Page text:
Thank you Dr. Pearson.
The skeptical cardiologist has been utilizing coronary artery calcium (CAC) scans to help decide which patients are at high risk for heart attacks, and sudden cardiac death for the last decade. As I first described in 2014, (see here) those with higher than expected calcium scores warrant more aggressive treatment and those with lower scores less aggrressive treatment.
Although , as I have discussed previously, CAC is not the “mammography of the heart” it is incredibly helpful in sorting out personalized cardiovascular risk. We use standard risk factors like lipids, smoking, age, gender and diabetes to stratify individuals according to their 10 year risk of atherosclerotic cardiovascular disease (ASCVD) but many apparent low risk individuals (often due to inherited familial risk) drop dead from ASCVD and many apparent high risk individuals don’t need statin therapy.
Previously, major guidelines from organizations like the AHA and the ACC did not recommend…
View original post 881 more words
About 16% of lesions were missed, and approximately 5% of clinically important prostate cancers (>5 mm, Gleason score > 3+3) were underestimated on MP MRI, according to Baris Turkbey, MD, of the Molecular Imaging Program at the National Cancer Institute in Bethesda, Maryland, and colleagues. Overall, prostate cancer size was underestimated by at least 30% in eight (8%) of 100 patients. Their study was published online October 20 in Radiology.
The study, for which Dr Gunn was lead author, was a survey of 59 radiologists and 100 primary care physicians at Massachusetts General Hospital (MGH), which he undertook during his training there (J Am Coll Radiol. 2013;10:122-127).
Both groups of doctors were asked to consider hypothetical radiology reports and interpret the statistical likelihood (0% to 25%, 26% to 50%, and so on) of the presence of metastatic disease based on the terms used in the report.
The modifying terms were “diagnostic for,” “represents,” “likely represents,” “probably,” “consistent with,” “compatible with,” “concerning for,” “suspicious for,” “may represent,” and “cannot exclude.”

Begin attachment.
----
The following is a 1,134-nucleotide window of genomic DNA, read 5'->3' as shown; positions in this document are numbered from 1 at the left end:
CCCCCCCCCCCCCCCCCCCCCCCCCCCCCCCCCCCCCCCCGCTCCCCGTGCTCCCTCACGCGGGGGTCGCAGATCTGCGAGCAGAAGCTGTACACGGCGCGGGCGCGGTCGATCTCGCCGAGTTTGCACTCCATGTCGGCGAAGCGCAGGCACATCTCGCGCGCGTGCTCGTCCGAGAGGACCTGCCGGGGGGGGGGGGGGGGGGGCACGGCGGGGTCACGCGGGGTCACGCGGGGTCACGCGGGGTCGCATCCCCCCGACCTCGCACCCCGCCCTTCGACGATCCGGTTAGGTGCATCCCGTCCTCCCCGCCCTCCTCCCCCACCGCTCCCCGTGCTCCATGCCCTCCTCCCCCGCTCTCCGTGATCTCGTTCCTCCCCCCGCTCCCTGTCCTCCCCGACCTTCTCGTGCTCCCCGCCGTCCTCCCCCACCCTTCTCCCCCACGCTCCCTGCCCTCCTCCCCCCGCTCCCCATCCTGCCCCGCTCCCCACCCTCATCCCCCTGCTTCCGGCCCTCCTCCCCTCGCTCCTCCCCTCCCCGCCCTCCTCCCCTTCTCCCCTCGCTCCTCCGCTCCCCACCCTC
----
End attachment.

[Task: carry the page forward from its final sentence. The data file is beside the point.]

The article comments are priceless. For example, Dr. Mark Walters writes:
This is a made up problem. I have never had a clinician, in 30 years of Radiology practice, come to me and say they did not understand the meaning of ” consistent with” or “cannot exclude”.
Clear as mud.
In the Jackson Heart Study (JHS), we examined the association of diabetes with abdominal aortic calcification (AAC) among African Americans. Among included individuals (n = 1,664), the mean age was 57 (± 11) years, 69% were female, and 18.3% had diabetes (based on fasting blood glucose [FBG], HbA1c, use of glucose-lowering medications, or physician diagnosis). The median AAC and coronary artery calcification (CAC) scores were 904.15 (interquartile range 0–1093.10) and 0 (0–96.19), respectively. The prevalence of any AAC or CAC was 69% and 49%, respectively. Individuals with diabetes were older, had higher BMI, had higher systolic blood pressure and prevalence of hypertension, had lower HDL levels, were less affluent or physically active, had poorer nutritional intake, and had higher levels of hs-CRP.
Source: Diabetes Care
This was the coolest colonoscopy report I’ve ever seen. I just had to share.
Conclusions: Our findings suggest that left ventricular longitudinal relaxation velocity declines as a part of healthy aging and is largely prognostically benign. The use of age-based normative values when considering an elderly population improves the risk discrimination of diastolic measures for incident HF or death.